Depends on what you can do yourself, and what you can make/scrounge. The most expensive part of my hydro system was the 110m of 90mm hdpe pipe that i bought new - £500. pelton wheel off ebay <£50, induction motor to use as a generator £0.99 off ebay (+£45 for caps to make it work as a generator), £100 for SWA cable back to house (new), transformers, rectifiers/ grid tie inverter for converting power at house - £0 as i had them lying around anyway.

I thing you will struggle to get a single cheap turgo that will work well with that head and flow, and the low head turbines tend to be more ££ (peltons are better with more head).
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ecogeorge
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« Reply #21 on: January 27, 2021, 06:42:01 PM »

Hi Guys,

I've now done a few calculations and these are the results.

Flow rate is 0.6m/s which equates to 14.6 litres/sec or 231.4 gal/min per pipe. So total flow rate is 29.2 litres/sec or 462.8 gal/min.

The drop in the part labeled 55meters is 0.6 meters and then from the start of the blue pipes the drop is around 2.4 meters over 15 meters. So the total drop is around 3 meters over 70 meters.
What do you all think?
Thanks.

Ok heres my take  . flow rate of .6m/s  is that m cubed??
But lets assume  14.6 l/s per pipe -cant use both pipes on same turbine ?? guess not.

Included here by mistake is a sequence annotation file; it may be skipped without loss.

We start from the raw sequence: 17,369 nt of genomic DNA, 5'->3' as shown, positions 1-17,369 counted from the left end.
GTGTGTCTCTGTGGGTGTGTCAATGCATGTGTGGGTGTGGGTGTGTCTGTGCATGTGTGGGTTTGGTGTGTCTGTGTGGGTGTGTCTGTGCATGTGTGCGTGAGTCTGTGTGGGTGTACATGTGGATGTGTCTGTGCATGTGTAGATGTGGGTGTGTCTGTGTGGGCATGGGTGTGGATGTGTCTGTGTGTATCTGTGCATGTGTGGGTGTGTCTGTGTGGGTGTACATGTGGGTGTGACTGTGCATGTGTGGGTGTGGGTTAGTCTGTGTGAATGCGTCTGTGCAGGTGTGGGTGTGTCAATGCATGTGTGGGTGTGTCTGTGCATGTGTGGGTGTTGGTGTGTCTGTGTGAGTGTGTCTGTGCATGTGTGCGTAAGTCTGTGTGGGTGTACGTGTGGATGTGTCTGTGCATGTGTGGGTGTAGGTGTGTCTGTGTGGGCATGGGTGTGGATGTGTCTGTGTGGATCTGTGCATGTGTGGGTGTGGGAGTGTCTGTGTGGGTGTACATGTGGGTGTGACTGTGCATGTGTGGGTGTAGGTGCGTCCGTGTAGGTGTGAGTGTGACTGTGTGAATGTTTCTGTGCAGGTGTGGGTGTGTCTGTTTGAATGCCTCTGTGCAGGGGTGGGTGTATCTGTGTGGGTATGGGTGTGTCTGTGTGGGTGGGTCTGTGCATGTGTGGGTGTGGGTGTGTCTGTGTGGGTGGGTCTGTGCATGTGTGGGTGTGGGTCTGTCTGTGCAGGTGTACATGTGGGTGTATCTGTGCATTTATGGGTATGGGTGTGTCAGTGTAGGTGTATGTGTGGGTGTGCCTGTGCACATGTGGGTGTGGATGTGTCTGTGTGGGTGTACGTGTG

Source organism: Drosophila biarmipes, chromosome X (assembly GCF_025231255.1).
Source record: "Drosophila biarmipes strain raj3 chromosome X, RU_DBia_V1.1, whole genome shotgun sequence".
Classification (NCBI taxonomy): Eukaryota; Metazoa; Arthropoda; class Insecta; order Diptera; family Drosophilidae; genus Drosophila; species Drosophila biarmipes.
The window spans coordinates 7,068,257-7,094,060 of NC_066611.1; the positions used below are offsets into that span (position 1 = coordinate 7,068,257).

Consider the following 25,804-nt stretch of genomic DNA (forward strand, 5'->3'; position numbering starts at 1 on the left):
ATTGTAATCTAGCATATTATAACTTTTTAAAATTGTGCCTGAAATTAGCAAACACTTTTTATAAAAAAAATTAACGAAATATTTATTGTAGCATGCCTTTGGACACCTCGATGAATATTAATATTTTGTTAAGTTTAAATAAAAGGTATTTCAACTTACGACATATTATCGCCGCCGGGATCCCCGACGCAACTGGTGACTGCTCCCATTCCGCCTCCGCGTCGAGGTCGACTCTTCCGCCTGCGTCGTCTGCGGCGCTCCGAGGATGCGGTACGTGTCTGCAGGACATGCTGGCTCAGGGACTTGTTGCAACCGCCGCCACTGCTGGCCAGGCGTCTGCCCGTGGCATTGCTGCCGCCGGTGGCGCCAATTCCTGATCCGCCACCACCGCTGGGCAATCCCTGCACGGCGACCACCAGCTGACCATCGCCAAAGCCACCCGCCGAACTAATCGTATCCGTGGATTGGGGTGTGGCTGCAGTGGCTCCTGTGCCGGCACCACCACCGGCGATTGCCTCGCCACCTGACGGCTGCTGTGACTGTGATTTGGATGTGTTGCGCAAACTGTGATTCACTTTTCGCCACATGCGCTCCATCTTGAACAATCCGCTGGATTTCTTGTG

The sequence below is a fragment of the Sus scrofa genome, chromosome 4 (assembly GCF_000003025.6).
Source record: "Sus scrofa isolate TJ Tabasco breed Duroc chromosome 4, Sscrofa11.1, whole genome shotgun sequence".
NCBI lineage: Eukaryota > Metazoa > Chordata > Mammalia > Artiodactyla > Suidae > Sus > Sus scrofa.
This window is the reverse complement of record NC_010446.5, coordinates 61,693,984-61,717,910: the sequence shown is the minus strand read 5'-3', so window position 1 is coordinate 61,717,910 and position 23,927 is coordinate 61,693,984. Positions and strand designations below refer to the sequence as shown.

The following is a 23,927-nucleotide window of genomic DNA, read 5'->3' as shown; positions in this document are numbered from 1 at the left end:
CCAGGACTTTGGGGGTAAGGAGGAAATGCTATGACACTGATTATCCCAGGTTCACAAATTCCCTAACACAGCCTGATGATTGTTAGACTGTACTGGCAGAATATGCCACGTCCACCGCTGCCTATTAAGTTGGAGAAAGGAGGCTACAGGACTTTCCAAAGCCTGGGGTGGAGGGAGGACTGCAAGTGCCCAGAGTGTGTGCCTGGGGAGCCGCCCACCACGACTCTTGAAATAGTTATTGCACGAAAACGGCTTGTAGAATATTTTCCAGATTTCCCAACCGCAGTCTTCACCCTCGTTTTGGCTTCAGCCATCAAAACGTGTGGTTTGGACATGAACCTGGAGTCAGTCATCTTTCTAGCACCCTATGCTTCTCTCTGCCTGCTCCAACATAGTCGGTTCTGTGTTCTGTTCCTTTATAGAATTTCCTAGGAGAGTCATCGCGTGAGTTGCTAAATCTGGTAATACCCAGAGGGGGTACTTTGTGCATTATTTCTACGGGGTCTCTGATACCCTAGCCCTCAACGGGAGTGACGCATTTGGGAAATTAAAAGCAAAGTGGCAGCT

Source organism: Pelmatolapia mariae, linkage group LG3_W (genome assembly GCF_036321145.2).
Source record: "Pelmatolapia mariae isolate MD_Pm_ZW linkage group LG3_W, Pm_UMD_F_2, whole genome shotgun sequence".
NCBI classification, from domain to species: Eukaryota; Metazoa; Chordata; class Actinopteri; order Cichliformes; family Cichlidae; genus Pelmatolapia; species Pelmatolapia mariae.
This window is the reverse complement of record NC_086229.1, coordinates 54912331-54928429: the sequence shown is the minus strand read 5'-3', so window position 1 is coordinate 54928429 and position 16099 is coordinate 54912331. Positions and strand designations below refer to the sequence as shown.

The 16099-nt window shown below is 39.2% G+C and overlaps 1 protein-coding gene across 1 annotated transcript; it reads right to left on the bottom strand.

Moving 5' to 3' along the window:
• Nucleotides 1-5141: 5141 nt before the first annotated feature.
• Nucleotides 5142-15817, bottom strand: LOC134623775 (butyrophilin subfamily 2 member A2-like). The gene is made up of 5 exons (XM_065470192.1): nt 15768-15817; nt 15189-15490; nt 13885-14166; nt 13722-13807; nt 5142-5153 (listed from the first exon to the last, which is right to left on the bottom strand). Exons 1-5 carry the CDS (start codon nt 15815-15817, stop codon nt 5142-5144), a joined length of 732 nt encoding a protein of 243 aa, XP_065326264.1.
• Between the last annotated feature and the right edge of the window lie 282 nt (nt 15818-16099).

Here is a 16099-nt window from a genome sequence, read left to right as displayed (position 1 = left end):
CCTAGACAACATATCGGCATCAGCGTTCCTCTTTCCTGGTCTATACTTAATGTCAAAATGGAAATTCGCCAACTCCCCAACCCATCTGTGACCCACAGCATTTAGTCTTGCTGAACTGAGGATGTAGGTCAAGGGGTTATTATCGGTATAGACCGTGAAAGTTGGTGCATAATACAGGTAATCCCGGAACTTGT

Guess you wont collect every drop of water so say 10 l/s useable per pipe.
With a drop of 2.4 m over 15m is cheap pipe costs -i probably not extend another 55m for only .6m ......
Using the Powerspout calculator    https://www.powerspout.com/pages/advanced-plt-and-trg-series-calculator
I get 111w  with a 20m cablw run to house.
THats 2.6Wwh daily and only half the water used -only 15m penstock of 111mm diameter ...woth doing just because its free .
Multiply by 2 and thas 5.2 kwhs/day -half of what i use !!!
Combine with solar pv / batteries ??
George


* Screenshot 2021-01-27 at 6.53.15 PM.png (29.44 KB, 467x490 - viewed 92 times.)
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crounauer
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« Reply #22 on: January 27, 2021, 10:46:20 PM »

.....and  fight fight it hurts to concentrate  with the music on , so please switch of the speakers and do some silent measurements ,  at your spot and the flow speed suggests to me, that there is a potential fall  and then think, think , think , where the highest point and the lowest point of that stream  on your property is

Sorry - i'll know for next time
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crounauer
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« Reply #23 on: January 27, 2021, 10:47:20 PM »

sweet , took me a while  surrender 


But that is not much
Quote
So the total drop is around 3 meters over 70 meters




LOL hysteria
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crounauer
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« Reply #24 on: January 27, 2021, 10:47:50 PM »